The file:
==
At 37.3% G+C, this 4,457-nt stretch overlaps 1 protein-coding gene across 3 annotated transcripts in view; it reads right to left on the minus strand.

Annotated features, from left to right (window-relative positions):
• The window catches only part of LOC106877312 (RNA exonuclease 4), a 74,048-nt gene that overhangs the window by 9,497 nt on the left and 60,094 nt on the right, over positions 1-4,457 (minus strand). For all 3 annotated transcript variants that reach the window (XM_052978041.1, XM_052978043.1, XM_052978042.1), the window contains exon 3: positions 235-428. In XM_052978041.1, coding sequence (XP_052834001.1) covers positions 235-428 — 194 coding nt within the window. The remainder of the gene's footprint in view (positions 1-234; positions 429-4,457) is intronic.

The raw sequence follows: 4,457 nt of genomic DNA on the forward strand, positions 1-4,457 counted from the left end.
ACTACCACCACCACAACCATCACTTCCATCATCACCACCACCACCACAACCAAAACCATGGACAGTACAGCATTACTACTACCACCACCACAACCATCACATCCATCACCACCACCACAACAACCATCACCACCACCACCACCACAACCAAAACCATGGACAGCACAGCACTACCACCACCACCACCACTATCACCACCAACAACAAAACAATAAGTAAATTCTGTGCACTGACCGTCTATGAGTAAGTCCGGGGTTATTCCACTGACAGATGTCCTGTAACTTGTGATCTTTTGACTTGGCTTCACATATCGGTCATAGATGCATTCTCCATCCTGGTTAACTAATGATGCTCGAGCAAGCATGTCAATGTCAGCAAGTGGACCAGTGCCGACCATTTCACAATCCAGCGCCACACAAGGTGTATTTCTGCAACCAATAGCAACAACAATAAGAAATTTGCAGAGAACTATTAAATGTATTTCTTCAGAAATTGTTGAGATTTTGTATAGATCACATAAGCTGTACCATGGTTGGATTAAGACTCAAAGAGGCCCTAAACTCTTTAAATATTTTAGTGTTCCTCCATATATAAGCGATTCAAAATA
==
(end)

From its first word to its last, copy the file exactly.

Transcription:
At 37.3% G+C, this 4,457-nt stretch overlaps 1 protein-coding gene across 3 annotated transcripts in view; it reads right to left on the minus strand.

Annotated features, from left to right (window-relative positions):
• The window catches only part of LOC106877312 (RNA exonuclease 4), a 74,048-nt gene that overhangs the window by 9,497 nt on the left and 60,094 nt on the right, over positions 1-4,457 (minus strand). For all 3 annotated transcript variants that reach the window (XM_052978041.1, XM_052978043.1, XM_052978042.1), the window contains exon 3: positions 235-428. In XM_052978041.1, coding sequence (XP_052834001.1) covers positions 235-428 — 194 coding nt within the window. The remainder of the gene's footprint in view (positions 1-234; positions 429-4,457) is intronic.

The raw sequence follows: 4,457 nt of genomic DNA on the forward strand, positions 1-4,457 counted from the left end.
ACTACCACCACCACAACCATCACTTCCATCATCACCACCACCACCACAACCAAAACCATGGACAGTACAGCATTACTACTACCACCACCACAACCATCACATCCATCACCACCACCACAACAACCATCACCACCACCACCACCACAACCAAAACCATGGACAGCACAGCACTACCACCACCACCACCACTATCACCACCAACAACAAAACAATAAGTAAATTCTGTGCACTGACCGTCTATGAGTAAGTCCGGGGTTATTCCACTGACAGATGTCCTGTAACTTGTGATCTTTTGACTTGGCTTCACATATCGGTCATAGATGCATTCTCCATCCTGGTTAACTAATGATGCTCGAGCAAGCATGTCAATGTCAGCAAGTGGACCAGTGCCGACCATTTCACAATCCAGCGCCACACAAGGTGTATTTCTGCAACCAATAGCAACAACAATAAGAAATTTGCAGAGAACTATTAAATGTATTTCTTCAGAAATTGTTGAGATTTTGTATAGATCACATAAGCTGTACCATGGTTGGATTAAGACTCAAAGAGGCCCTAAACTCTTTAAATATTTTAGTGTTCCTCCATATATAAGCGATTCAAAATA